“X” and its ilk, on the other hand, demand focused attention.
I wasn’t even aware of the aspiration difference with the mandarin b, d and g until I started making real efforts at picking up some Taiwanese in which aspirated, unaspirated and voiced versions all exist for each! However, according to my acquaintances, my mandarin b, d and g were fine. I’m not sure why, but some pronunciation issues resolve themselves with enough input. Others, apparently don’t.
Nice analogy. It’s amazing how helpful and understanding of IPA and the anatomy and positioning of the mouth can be in tackling these difficult sounds.
It never fails to amaze me when I see foreigners who have lived here for ages, speak more Chinese than me, do business in Chinese, and they still say “shayshay” instead of “xiexie”.
Thanks John. It is a bit like learning to dance by reading a book, but I have always found your explanations helpful in finding the right “feel” for making a new sound. We have forgotten how to learn new sounds as adults, so a little help can go a long way.
In case anyone sees this and is struggling with the x sound in mandarin, I remember that a good way to produce it is to smile and touch the tip of your tongue to the permanent retainer for your bottom teeth(if you had braces). I’m very proud of curing a shay shay guy with this description, although I don’t know if it aligns with how linguists describe the correct tongue placement for the x sound!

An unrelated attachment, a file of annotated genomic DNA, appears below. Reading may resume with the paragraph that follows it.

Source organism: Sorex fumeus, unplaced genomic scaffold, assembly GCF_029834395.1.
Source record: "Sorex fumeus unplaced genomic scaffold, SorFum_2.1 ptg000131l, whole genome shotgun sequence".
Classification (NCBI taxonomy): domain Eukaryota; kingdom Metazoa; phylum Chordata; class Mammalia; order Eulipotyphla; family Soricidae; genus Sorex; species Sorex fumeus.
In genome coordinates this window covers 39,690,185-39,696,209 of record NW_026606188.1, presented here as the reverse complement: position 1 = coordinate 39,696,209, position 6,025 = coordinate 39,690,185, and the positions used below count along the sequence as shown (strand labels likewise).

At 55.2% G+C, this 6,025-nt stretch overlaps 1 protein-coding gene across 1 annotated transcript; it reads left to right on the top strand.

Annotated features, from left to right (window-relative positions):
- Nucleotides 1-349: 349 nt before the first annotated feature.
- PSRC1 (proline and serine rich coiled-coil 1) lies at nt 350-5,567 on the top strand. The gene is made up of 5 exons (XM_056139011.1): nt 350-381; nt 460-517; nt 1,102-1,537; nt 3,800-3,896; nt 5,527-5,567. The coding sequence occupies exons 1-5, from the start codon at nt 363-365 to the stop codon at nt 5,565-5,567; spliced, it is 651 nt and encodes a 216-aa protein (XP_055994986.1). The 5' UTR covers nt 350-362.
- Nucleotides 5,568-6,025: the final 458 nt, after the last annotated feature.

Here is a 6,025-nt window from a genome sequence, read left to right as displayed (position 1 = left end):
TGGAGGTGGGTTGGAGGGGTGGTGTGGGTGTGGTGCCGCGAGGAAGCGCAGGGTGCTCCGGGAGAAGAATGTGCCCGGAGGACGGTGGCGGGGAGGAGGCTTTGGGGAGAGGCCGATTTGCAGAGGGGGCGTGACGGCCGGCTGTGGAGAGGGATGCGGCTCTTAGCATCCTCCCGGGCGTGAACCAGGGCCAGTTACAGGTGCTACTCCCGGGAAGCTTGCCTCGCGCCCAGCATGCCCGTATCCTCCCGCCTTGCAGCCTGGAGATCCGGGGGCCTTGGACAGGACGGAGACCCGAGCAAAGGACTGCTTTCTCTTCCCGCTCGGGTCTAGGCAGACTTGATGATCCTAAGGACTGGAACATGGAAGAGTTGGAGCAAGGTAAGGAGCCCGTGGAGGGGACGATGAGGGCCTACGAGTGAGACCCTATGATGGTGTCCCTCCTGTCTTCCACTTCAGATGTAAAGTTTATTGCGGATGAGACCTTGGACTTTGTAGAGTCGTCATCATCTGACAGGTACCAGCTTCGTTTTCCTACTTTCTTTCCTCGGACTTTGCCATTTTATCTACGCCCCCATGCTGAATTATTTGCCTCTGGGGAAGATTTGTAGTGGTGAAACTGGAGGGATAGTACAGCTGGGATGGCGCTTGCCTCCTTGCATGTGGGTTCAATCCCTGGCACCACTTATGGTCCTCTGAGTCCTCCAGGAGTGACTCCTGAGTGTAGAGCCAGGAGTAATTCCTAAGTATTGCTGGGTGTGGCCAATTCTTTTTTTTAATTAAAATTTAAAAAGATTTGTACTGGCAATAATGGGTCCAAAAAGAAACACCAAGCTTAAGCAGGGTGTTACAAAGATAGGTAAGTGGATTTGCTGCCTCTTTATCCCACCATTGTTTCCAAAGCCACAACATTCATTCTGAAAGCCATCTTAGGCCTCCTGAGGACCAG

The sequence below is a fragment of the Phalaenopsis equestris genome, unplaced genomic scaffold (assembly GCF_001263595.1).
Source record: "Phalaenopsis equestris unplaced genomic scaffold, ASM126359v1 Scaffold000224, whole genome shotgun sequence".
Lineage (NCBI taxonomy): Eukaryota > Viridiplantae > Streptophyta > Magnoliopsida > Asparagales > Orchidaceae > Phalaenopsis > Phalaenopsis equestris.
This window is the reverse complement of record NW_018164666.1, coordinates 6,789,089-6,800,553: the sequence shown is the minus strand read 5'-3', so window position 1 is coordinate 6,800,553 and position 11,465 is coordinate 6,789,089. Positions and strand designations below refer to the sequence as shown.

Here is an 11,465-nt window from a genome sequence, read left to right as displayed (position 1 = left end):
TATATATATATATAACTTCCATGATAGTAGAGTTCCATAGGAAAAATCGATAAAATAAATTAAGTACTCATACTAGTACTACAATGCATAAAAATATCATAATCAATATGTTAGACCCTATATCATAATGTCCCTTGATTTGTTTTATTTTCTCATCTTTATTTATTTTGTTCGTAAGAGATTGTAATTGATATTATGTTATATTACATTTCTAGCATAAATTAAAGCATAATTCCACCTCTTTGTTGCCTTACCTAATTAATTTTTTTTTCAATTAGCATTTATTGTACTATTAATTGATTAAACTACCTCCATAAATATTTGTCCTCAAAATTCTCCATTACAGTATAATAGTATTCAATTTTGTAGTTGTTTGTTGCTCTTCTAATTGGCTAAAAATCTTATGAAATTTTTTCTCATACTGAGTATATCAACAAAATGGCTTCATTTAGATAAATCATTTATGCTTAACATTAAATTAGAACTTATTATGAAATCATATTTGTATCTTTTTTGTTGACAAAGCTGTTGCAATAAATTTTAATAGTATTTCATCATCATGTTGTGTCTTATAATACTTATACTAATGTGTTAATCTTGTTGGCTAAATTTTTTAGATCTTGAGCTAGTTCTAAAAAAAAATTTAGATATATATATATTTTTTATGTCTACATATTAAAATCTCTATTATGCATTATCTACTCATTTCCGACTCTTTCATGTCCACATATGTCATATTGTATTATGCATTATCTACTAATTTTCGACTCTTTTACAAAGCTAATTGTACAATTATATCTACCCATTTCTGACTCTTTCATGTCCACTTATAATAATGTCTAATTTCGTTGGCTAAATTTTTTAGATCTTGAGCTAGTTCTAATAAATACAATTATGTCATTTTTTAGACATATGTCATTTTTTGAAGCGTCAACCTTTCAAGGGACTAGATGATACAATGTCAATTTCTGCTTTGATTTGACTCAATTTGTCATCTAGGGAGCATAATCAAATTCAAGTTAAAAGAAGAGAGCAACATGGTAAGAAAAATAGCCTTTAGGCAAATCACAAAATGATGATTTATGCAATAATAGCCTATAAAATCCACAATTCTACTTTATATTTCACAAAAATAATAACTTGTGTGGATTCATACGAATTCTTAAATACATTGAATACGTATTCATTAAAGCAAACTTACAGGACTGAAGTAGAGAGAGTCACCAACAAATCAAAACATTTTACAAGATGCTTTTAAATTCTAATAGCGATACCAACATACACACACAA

Believe it or not, I actually edited the wikipedia page for Xie_xie a few years back. At the time it claimed that 谢谢 should be pronounced “shay shay”.
Funny you should write a post about pronunciation as just yesterday I have come full circle and learning to better pronounce my “initials”. Had a very good lesson on “zh” and “z” from the girl at the coffee shop yesterday and for the first time, oddly enough, I pronounced “zh” correctly! I was so surprised by the realisation that I had been mispronouncing such a basic concept.. it’s the same realisation I had about the “n” and “ng” finals a month ago..
It’s like.. you learn the basics of pronuciation so you can understand enough to learn a decent vocab set and then kinda ignore/forget about pronunciation practise altogether until you reach a certain point where the learning of new vocab slows down enough that you can take a breath and go back to the basics in order to bring your “mastery” level of the current vocab up to scratch.
Sure.. we could all be perfect students of language and master pronunciation from the beginning but as an adult learner, I don’t think it’s quite that cut and dry.
My two elder daughters went to elementary and secondary school in Japan, so they started algebra — simple equations of one unknown — in Grade IV.
My eldest, Rebecca, now an engineer/investment banker, explained it all to me the second day: “You just have to look at X, ’cause that’s the answer.”
Hmmm. Can we get our kids over here drinking some of that stuff?